Thursday, August 31, 2006

Game, Set, Match!

The legendary group The Roots dropped their 9th album a couple of days ago to much anticipation. When I read the email from our very own Brother Smartness about how he stayed up till 4am listening to the new Roots album Game Theory, I knew it was going to be quite entertaining. That is a mere understatement as I was immediately drawn in by the first track. From that point on The Roots deliver the kind of sound that only they can create throughout the entire album. Their music sounds live as if you are in front of the stage. Black Thought is in rare form with his punchlines, similes and story telling. They sample a few oldies and without totally disrespecting the original song, they create something new and "accessible" for everyone. You rock out, two step, wild out, or cruise. Each track has its own feel. Be patient with the track's intro/fade croon. They let Thought get going on his syncopated socio-politics, painted in turbulent Philly street stories of struggle and ambition.

Part of what makes Game Theory succeed is the Roots' ability to display current and personal events in their music. Confusion, loss (inspired by tragedies such as hurricane Katrina and J Dilla's death), corporate woes, double standards and war permeate throughout the album.Overall I think the album is definitely worth buying, especially if you are a fan. If you aren't a fan, it's never too late to jump on the bandwagon. Rolling Stone magazine gave the album 3.5 stars out of 5 which does the album no justice. Then again what do you expect from Rolling Stone magazine. To help out you itune people or limewire people, I will analyze each track and let you know if its worth the download or 99 cents.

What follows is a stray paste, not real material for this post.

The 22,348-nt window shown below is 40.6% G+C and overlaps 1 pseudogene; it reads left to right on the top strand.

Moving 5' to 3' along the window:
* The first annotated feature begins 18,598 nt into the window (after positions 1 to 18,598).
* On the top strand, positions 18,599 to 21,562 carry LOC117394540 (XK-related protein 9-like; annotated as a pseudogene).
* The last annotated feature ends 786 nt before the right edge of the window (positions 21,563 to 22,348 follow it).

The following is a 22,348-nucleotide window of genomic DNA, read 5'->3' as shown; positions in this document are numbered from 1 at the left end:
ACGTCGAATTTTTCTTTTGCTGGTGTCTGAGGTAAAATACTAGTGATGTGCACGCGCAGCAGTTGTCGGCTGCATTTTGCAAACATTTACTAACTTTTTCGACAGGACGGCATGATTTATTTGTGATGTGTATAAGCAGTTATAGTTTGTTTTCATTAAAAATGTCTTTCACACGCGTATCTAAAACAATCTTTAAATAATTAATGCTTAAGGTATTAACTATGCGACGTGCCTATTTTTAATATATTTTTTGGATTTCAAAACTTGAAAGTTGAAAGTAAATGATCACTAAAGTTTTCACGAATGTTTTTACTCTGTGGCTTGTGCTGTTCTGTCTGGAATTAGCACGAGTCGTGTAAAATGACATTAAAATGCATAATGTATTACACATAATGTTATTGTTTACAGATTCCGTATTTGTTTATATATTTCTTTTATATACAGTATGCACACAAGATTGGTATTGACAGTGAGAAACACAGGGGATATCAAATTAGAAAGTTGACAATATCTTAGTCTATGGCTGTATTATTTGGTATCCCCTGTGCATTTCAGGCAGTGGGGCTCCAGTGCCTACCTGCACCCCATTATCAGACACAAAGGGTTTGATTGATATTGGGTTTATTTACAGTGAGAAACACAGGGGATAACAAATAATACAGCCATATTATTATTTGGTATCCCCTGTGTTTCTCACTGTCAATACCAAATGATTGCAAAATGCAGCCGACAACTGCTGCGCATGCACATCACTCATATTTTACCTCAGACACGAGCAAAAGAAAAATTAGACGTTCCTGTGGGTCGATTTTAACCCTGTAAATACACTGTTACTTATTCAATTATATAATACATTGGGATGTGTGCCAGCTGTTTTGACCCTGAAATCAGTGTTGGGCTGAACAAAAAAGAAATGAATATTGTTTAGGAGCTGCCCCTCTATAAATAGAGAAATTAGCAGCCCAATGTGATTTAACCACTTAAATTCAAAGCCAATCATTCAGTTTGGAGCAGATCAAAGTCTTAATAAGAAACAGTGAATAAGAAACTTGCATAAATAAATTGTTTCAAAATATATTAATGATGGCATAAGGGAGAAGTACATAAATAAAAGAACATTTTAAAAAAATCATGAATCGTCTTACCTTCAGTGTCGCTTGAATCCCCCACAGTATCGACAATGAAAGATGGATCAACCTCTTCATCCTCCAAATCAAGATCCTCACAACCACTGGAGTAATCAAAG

1. Dilltastic Vol Won(derful)
The introduction was produced by the late great J Dilla. It's very short and has a classical quality to it, hence the name Dilltastic Vol Won(derful). The slow and melodic tones provide a great setup for Black Thought in the next track. Think of it as a boxer's jab, it's used to set up the knockout punch.
My prescription: Too short to pay 99 cents for but definitely worth a listen.

2. False Media
The album kicks off on an innovative note, as Black tackles deception over giddy hi-hats and thematic instrumentation. The hook of this song makes it more even more enjoyable: America's lost in west side a Littleton/11 million children are on ritalin/thats why I don't rhyme for the sake of riddlin/false media? we don't need it do we?/pilgrim slave/indian mexican/it looks real f*cked up for your next of kin/thats why I don't rhyme for the sake of riddlin/false media? we don't need...Then Black cuts in, the beat changes to one that seems a little chaotic but fits the message that he's trying to send: Rather be a criminal pro, than follow the Matrix...Send the troops to get my paper/tell them to stay away from those skyscrapers...it ain't over/see that's how we get your fear to control ya/but ain't nobody under more control than a soldier/and how can you expect a kid to keep his composure/when all sorts of thoughts fall for exposure...Black is a rebel refusing toaccept the "realities"that the media tries to pass as being "truth." He has tapped into the conservative nature of news today, especially during this time of the war on terror. Our fears are being used to control us and this track, with its musical instrumental is an attempt to scramble that message.